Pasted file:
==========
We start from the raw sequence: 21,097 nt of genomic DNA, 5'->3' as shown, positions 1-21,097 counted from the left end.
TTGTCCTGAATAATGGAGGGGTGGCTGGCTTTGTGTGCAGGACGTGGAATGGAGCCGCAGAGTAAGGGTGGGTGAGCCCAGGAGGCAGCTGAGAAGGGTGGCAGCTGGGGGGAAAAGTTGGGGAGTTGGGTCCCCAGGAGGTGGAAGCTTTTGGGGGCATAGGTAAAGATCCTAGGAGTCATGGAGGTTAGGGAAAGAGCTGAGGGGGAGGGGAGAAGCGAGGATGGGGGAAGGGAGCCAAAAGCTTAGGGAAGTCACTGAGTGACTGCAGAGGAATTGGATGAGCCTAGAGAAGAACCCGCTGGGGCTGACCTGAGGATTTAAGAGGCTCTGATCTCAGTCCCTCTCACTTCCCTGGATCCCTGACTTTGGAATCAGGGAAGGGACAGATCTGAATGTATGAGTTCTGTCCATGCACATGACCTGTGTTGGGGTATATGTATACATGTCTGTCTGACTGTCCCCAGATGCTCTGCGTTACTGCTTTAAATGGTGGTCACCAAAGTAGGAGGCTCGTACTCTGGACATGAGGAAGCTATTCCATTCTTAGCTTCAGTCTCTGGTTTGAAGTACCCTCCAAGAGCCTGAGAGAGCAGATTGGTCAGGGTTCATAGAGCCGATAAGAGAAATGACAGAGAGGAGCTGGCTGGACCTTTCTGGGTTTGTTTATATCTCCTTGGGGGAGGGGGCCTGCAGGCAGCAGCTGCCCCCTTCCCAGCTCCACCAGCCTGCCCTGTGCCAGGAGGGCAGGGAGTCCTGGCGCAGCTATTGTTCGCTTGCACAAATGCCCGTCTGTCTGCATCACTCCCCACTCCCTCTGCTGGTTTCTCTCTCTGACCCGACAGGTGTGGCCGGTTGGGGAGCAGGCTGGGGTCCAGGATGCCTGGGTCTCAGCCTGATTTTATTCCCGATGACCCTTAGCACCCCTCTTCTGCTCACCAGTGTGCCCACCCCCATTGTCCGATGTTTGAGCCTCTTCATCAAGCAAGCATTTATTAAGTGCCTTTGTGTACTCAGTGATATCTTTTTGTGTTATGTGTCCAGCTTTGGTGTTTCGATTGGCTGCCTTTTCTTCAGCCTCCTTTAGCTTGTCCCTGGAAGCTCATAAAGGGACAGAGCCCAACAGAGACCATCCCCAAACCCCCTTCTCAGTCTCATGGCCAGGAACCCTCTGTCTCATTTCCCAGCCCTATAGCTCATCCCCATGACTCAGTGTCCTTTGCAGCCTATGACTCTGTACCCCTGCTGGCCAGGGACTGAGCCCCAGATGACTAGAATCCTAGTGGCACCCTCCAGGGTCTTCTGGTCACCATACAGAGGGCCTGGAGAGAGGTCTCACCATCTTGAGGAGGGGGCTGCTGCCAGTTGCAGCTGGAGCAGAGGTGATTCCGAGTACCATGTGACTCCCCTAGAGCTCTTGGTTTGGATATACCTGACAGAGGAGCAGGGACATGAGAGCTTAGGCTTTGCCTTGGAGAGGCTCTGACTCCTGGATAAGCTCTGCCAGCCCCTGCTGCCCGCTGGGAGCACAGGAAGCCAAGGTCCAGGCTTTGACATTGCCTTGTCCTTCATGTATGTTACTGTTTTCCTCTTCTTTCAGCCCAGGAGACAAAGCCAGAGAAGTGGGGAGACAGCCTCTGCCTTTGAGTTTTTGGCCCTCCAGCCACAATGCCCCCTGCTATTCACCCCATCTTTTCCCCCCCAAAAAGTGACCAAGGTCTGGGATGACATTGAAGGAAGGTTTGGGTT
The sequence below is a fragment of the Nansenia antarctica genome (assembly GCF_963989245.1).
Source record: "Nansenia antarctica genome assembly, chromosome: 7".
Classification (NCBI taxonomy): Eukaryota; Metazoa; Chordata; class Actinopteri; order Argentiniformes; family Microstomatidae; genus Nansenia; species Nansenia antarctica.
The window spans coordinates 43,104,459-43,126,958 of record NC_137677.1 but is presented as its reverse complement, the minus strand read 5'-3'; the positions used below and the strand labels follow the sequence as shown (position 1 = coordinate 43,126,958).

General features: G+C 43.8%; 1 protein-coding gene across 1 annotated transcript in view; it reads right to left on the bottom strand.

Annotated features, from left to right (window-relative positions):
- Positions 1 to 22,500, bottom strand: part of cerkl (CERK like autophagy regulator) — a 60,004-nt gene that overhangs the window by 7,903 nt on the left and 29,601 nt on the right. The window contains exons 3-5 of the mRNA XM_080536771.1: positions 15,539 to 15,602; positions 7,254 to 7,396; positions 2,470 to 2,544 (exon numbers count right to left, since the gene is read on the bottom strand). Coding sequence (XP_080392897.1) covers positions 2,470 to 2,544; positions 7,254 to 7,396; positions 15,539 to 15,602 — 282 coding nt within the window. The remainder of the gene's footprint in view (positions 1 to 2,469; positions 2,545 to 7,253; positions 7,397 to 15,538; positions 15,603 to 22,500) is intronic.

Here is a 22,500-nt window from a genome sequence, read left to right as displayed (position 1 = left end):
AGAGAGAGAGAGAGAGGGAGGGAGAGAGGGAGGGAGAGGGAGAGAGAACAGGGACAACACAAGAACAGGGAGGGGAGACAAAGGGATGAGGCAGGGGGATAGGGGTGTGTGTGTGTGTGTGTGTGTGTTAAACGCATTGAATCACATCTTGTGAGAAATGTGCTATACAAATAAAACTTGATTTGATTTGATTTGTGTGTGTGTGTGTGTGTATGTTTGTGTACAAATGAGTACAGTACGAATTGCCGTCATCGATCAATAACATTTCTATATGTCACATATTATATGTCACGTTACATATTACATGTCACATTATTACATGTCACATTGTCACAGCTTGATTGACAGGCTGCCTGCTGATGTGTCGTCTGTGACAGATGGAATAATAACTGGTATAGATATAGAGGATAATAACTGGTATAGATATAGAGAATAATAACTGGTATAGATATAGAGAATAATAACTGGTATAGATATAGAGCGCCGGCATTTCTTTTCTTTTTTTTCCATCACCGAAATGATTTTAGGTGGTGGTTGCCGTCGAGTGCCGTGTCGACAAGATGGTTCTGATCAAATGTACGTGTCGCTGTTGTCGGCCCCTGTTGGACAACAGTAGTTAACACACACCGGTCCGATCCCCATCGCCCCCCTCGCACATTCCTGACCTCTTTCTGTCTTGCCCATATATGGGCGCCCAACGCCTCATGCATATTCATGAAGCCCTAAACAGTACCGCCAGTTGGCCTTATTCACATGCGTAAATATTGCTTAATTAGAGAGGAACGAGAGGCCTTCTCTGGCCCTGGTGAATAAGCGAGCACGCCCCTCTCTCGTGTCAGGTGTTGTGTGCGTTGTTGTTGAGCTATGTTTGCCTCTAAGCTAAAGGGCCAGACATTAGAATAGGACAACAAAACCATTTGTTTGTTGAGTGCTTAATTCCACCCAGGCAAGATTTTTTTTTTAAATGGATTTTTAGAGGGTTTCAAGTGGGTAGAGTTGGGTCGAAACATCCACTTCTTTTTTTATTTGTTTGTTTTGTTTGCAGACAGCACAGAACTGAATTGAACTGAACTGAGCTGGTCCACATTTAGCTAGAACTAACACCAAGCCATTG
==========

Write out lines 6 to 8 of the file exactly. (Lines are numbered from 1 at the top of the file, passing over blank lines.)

The window spans coordinates 43,104,459-43,126,958 of record NC_137677.1 but is presented as its reverse complement, the minus strand read 5'-3'; the positions used below and the strand labels follow the sequence as shown (position 1 = coordinate 43,126,958).

General features: G+C 43.8%; 1 protein-coding gene across 1 annotated transcript in view; it reads right to left on the bottom strand.

Annotated features, from left to right (window-relative positions):